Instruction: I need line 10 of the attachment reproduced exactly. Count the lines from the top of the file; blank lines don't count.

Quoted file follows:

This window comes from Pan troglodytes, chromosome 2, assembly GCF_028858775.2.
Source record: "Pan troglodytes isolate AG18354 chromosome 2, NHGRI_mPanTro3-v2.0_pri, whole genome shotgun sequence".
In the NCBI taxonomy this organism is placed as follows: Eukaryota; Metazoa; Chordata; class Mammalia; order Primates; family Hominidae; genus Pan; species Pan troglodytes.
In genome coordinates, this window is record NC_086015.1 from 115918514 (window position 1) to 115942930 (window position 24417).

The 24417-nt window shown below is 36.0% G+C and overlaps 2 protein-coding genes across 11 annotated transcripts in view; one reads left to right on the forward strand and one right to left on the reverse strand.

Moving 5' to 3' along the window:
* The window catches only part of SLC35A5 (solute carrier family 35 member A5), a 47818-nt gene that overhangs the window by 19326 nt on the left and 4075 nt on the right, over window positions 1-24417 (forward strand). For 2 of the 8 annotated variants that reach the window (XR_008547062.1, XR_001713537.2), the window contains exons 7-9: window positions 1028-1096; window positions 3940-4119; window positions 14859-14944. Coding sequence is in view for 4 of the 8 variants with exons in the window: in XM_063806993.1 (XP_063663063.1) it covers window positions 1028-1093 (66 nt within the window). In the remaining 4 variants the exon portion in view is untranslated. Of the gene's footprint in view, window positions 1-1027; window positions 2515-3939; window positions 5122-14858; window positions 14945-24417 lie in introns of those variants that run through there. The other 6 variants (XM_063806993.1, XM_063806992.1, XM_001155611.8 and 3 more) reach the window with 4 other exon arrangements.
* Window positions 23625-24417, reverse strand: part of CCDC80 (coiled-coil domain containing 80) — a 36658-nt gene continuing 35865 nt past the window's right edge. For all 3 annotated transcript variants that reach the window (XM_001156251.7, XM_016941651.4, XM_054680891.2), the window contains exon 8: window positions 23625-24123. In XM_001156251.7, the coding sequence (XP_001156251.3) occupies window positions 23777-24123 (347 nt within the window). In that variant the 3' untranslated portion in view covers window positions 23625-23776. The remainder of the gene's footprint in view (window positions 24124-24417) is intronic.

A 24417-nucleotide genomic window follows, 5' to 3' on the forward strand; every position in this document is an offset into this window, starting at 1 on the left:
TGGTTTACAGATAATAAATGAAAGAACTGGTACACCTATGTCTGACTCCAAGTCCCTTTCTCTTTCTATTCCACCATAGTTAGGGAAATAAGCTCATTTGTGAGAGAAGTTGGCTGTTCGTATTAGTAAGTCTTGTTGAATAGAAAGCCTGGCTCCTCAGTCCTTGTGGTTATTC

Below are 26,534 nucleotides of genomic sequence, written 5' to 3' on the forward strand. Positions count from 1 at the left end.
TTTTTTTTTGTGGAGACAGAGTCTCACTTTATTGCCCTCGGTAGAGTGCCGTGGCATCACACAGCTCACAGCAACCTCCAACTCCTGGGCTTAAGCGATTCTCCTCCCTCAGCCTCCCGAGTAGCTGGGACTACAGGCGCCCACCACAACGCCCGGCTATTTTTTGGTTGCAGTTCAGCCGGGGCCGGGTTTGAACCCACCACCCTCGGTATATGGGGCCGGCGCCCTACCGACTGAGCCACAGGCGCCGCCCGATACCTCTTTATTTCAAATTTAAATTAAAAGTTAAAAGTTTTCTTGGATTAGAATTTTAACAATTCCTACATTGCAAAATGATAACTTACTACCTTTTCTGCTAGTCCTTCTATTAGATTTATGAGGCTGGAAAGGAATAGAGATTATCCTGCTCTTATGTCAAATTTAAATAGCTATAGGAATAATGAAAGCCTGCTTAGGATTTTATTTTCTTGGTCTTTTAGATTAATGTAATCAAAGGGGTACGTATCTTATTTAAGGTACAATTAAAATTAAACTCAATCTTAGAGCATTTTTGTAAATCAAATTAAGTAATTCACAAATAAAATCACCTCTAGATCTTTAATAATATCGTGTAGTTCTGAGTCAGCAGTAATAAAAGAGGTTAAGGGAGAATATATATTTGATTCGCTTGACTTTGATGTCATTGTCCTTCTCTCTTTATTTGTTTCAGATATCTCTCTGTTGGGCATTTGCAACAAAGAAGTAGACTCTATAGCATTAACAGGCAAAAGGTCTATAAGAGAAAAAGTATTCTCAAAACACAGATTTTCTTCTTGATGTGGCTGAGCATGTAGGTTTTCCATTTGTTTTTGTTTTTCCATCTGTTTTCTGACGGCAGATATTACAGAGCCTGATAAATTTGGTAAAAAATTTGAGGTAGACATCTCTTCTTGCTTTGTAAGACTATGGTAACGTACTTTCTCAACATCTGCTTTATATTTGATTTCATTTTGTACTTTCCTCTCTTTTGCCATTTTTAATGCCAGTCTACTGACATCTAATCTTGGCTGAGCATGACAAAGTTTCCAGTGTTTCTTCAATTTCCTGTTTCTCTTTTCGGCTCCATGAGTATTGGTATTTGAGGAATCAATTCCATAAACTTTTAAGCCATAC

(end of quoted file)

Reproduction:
TGGTTTACAGATAATAAATGAAAGAACTGGTACACCTATGTCTGACTCCAAGTCCCTTTCTCTTTCTATTCCACCATAGTTAGGGAAATAAGCTCATTTGTGAGAGAAGTTGGCTGTTCGTATTAGTAAGTCTTGTTGAATAGAAAGCCTGGCTCCTCAGTCCTTGTGGTTATTC